According to American businessman and radio talk show host, Dave Ramsey, buying a car that costs more than half your annual salary is one of the worst financial decisions you could make if staying out of debt to obtain financial freedom is your ultimate goal.

For instance, if your annual income is $40,000, purchasing a vehicle for $30,000 would be something Ramsey would recommend against. Rather, purchasing a car $20,000 or less would be the goal, that is, if you don’t plan on buying your vehicle out of pocket.

Even for a vehicle you can afford, getting the best deal on it is still a priority. If there’s a specific car you’re looking at getting, it’s important to research average price quotes online to ensure you won’t be getting ripped off from a seller. Check out Car Buying Strategies to discover the average costs for your dream make and model.

  • It’s neither too big nor too small.

A vehicle’s size isn’t just about how much truck space it offers. The size can also dictate how easy it will be to drive and park your car. Size can also indicate how many people you will be able to seat in your vehicle at a time, which is certainly important for those with big families.

For example, it wouldn’t make much sense for a bachelor with no children to buy a large van that seats eight people. It’d also make little sense for a family of five to purchase a car with no backseat when the new car would be their primary vehicle. Likewise, buying a large SUV would be inappropriate to buy as someone with little driving experience.

Although some might think that the bigger the car, the better, there is such a thing as wasted space. The more space you have, you not only have more surface area to clean inside and out, but you also must remember that you have to lug that giant bus around. Surely, large vehicles aren’t easy or safe for everyone to drive.

  • It’s not a gas hog.

Let’s face it, even the wealthiest people on this planet don’t want a vehicle that’s a gas hog. Not only will you end up spending more money on your gasoline in the long run, but you will also have to fill up your fuel tank more often, which nobody wants. Whether you go used or brand new, it’s important that the mileage is favorable.

The more you drive, the more it makes sense to opt for a vehicle that won’t eat up your money as much as it eats up the gasoline you provide it. Also consider the fact that the type of gasoline certain vehicles need may cost more than the gasoline of other vehicles, which may be inconvenient financially for you.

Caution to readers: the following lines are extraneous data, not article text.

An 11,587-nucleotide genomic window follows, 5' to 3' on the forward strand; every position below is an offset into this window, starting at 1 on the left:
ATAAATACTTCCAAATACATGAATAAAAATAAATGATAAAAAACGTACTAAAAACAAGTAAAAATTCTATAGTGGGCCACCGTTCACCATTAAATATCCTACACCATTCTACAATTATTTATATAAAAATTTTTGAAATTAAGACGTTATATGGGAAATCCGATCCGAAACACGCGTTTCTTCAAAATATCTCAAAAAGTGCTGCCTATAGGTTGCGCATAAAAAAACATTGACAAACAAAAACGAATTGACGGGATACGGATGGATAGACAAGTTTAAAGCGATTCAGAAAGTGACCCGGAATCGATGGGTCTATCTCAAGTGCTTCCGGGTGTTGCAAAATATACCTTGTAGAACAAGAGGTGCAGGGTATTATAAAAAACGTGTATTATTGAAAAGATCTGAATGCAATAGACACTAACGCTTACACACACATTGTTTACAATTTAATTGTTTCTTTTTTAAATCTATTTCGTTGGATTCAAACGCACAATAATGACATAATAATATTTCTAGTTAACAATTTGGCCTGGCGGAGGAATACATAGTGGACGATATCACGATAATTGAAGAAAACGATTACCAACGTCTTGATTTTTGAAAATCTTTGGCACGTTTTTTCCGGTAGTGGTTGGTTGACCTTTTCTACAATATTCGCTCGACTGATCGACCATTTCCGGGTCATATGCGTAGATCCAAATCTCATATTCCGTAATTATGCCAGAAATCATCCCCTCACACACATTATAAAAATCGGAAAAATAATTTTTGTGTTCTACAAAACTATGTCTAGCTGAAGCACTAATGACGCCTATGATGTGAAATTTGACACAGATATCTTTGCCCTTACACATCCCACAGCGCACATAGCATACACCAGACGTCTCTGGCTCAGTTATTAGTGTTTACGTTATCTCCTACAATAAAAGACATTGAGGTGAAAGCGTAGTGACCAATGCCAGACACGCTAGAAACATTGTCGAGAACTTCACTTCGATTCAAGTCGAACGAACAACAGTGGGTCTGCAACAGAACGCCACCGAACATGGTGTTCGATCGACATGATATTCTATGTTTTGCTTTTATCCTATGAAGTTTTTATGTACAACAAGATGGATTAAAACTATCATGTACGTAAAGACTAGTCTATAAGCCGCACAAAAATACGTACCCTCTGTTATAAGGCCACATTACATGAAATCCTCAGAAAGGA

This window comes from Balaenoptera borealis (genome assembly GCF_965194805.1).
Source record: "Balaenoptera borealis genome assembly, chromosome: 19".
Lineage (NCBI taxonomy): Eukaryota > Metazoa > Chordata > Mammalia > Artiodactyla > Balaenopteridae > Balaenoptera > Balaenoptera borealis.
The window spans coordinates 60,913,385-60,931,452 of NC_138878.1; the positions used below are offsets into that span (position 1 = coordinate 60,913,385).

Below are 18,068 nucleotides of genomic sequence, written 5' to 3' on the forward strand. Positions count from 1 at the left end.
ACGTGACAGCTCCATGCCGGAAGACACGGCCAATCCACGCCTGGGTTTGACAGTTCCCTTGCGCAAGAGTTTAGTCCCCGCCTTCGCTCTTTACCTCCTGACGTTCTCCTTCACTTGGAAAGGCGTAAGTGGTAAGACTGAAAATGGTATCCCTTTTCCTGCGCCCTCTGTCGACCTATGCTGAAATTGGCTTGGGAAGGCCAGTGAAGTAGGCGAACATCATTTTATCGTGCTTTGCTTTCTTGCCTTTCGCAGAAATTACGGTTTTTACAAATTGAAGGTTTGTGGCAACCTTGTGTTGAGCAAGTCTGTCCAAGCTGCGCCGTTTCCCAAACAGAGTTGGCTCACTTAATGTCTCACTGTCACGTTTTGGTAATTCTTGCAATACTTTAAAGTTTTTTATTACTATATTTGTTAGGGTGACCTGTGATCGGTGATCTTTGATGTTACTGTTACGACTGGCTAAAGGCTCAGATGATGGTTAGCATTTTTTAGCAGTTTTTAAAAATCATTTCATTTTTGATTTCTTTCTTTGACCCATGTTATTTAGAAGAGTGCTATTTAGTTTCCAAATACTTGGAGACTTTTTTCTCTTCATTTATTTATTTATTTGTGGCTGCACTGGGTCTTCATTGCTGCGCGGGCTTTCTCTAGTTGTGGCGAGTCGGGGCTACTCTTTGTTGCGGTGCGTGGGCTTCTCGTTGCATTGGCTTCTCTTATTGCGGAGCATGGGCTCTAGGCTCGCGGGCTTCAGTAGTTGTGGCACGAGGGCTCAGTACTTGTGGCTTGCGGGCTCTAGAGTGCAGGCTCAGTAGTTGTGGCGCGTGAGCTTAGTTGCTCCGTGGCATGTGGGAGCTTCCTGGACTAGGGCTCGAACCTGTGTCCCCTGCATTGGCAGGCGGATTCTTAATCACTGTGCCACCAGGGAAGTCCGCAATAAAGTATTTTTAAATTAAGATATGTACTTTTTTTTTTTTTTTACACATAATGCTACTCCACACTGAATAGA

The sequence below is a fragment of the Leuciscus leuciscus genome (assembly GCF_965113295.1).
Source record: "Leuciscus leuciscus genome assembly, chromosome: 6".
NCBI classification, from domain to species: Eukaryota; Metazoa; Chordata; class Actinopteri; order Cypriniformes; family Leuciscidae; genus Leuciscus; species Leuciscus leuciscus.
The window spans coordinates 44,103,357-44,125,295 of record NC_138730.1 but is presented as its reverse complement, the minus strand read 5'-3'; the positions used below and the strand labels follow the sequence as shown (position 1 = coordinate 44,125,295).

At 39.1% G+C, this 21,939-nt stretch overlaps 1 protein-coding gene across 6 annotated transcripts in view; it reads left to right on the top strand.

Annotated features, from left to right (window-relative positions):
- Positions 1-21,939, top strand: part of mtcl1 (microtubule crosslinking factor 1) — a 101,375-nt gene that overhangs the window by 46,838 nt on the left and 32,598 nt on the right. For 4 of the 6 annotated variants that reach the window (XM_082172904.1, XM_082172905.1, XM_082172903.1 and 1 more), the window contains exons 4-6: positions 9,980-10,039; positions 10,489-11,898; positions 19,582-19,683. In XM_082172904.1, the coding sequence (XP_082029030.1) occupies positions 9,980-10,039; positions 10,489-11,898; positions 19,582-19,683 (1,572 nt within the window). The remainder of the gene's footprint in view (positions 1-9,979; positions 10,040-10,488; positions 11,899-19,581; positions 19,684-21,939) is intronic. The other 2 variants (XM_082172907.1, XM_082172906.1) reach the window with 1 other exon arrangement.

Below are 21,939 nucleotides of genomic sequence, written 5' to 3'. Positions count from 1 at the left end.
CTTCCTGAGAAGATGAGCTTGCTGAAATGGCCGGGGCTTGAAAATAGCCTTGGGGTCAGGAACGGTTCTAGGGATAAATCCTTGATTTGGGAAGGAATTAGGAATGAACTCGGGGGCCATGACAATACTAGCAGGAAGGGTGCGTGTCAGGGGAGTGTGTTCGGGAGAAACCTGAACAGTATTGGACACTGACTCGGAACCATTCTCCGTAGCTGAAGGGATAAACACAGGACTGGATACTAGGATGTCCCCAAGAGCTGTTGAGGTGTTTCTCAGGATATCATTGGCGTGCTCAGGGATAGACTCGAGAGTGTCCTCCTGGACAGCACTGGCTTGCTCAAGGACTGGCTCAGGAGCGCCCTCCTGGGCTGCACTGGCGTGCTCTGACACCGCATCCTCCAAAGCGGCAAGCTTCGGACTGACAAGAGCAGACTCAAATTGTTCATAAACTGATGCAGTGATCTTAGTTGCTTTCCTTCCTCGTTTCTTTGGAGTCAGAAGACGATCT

• It’s the type of car you want.

Even though a good vehicle should be one that is convenient and generally makes sense for your lifestyle, it’s still important that you are able to find a vehicle that meets all of those expectations while still being the type of car you’ve been wanting. If you despise driving truck, for instance, you wouldn’t make a suitable truck owner.

Apart from the type of vehicle in terms of its make and model, consider the fact that you might only want a car that’s automatic, or maybe you prefer a stick shift. There are a lot of types of subtypes of cars, and only you can decide which is best for you physically and aesthetically.

  • It offers the additional features you’ve been looking for.

Although you shouldn’t get a car just because it offers the specific features you want, this is still an important thing to consider if you want the best vehicle for your needs. While you may be able to add extra features later, other times, you might not be able to. Or, adding on these features later might cost too much or take to much time to install.

Some special features you might consider include a built-in rear seat DVD player, an integrated GPS navigation system, Bluetooth, Wi-Fi, remote keyless entry, emergency braking, electronic stability, a telescoping steering wheel, and a console with a power outlet.


Buying a new or used car can be exciting but nevertheless intimidating. There are thousands of different vehicles out there with different makes, years, models, colors, sizes, and features that make it seemingly impossible to pick the “perfect” car for you.

Thanks to the latter nine strategies, however, you can be more confident that the car you’re about to purchase will serve you well not just in the short run but also long term. Remember that the right vehicle isn’t merely something that you are attracted to externally but something you can rely on in numerous ways.

author avatar Written by Paul Hadley